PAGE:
To Be Rather Than To Seem

by | Jul 15, 2022 | ShiftHappens

My home state of North Carolina’s motto is “esse quam videri,” which translates from the Latin as “to be rather than to seem.” 

This was on my mind recently in a team conversation about how The Pollination Project, as a global community of changemakers, should respond to emerging events in the news cycle that seem to occur with alarming frequency. When affronts to peace and justice occur, what is our reaction or responsibility? 

In the past, we’ve done what many organizations and companies do – we put out a statement condemning or affirming whatever aspect feels aligned. These kinds of statements pervade social media in the wake of a news event, yet I can’t help but wonder what good they do or who they serve. In the worst cases, they feel performative and self-interested. In the best cases, they encourage a binary echo chamber that amplifies already entrenched ways of thinking. Particularly in the case of complex and nuanced issues, I am convinced that real change rarely happens without vulnerable interpersonal dialogue with someone we know in life. 

There is an element of self-centrality to this business of statement-making, too. Yet for The Pollination Project, our core staff team is the least important constituency in our community. Our voice and vision belong to our global grantee community, who hail from nearly 120 countries; it is reasonable to assume that there is a plurality of viewpoints and cultural experiences within this rich tapestry, and that not all of them see the world through the lens of Western media and culture. 

As the conversation about this issue unfolded within our team, a consensus emerged: when the news cycle beckons, we will dispense with the idea of statement-making or other performative strategies. We will instead uplift the stories and projects of grantees working in topical capacities. This does not mean we do not care deeply about the issues of the day; just that we, as a team, want to cede the spotlight in these moments and instead highlight the practical dreamers who are solutionaries. That is, those who are focused on “being” rather than “seeming.”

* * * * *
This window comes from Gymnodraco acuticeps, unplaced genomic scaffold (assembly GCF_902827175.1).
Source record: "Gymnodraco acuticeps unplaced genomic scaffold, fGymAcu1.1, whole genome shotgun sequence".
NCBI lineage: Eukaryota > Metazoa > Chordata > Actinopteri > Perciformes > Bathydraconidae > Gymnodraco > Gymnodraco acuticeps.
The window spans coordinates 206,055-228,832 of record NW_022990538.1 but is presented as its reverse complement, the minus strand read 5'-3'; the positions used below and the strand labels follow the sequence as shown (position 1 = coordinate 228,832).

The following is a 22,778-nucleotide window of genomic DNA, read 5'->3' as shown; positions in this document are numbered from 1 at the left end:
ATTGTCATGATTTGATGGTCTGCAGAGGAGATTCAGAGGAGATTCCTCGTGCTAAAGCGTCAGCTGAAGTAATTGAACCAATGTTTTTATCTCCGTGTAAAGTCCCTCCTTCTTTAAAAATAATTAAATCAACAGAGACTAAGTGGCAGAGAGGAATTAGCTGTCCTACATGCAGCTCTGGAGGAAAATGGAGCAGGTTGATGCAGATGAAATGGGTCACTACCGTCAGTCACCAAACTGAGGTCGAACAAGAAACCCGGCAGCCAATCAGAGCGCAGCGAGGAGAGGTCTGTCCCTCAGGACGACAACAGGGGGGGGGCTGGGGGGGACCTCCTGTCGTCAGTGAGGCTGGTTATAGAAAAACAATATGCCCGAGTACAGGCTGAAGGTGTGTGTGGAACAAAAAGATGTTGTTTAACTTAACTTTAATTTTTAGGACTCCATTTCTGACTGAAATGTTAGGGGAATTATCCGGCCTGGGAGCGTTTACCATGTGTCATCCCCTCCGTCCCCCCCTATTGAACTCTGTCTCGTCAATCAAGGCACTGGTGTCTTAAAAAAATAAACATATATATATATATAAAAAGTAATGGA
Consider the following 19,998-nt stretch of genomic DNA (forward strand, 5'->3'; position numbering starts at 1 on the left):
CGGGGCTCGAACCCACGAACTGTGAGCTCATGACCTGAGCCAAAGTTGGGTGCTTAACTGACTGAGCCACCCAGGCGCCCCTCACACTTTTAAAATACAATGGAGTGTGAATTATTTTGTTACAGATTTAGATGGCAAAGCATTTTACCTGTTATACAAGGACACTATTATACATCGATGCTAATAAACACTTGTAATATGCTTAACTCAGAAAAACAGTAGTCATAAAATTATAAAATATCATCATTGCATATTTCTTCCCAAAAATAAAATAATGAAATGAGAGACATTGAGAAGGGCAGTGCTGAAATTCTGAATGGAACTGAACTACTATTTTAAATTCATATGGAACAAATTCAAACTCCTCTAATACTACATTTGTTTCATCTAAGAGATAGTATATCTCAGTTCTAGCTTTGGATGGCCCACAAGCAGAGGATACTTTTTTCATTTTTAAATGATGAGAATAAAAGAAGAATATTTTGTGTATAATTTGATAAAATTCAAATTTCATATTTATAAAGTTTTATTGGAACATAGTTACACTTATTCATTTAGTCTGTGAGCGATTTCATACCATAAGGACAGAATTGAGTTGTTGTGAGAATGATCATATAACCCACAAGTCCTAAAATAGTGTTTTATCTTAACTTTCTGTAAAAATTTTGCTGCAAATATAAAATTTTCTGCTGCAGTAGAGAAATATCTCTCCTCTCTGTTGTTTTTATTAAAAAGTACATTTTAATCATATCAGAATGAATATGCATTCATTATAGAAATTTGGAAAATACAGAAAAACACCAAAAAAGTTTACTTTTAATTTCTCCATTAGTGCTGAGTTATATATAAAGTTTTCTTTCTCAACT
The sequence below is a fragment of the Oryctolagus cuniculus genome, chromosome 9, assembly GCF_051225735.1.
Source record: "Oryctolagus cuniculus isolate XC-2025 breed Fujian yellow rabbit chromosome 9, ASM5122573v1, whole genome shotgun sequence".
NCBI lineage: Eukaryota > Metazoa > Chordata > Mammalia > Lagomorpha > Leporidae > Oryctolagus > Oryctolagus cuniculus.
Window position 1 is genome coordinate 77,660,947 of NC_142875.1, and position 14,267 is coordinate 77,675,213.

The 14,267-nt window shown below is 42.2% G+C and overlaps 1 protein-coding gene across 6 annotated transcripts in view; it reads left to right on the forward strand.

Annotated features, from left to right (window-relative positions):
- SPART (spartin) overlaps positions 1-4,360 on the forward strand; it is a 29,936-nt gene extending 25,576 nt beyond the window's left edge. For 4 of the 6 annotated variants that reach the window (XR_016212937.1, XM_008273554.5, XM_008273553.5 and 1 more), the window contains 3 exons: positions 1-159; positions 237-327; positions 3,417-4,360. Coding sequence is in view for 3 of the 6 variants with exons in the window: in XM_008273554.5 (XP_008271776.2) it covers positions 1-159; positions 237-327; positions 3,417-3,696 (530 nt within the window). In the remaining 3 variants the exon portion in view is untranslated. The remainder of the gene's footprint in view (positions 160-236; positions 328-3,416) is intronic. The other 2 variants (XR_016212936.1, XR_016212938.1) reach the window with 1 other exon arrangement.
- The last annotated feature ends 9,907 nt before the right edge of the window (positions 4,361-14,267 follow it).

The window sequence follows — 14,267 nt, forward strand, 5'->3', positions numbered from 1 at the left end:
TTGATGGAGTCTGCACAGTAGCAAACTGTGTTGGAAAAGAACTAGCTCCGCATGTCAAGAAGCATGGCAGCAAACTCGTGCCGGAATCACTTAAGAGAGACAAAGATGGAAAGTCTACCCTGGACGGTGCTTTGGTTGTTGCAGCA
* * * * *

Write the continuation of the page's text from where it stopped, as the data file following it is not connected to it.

I know there are some within our community that might not agree with this approach. To them, I extend a heartfelt offer to talk about it more together. 

After all, there is tremendous beauty in conversation across differences. 


🌟 Empowering Through Play! 🌟

Nature Trust (Tamilnadu, India) launched the project, "Enhance the Skills of Children with Disabilities through Play," supported by one of our seed grants 🎉✨ Timed with World Autism Awareness Day 2024, this initiative resonates with the theme of "Empowering the Autistic Voices."

In particular, the grant allowed Nature Trust to provide specially curated play materials to 20 remarkable children with diverse disabilities. These tools were thoughtfully selected to ignite their development and unlock their potential. 🧩🎨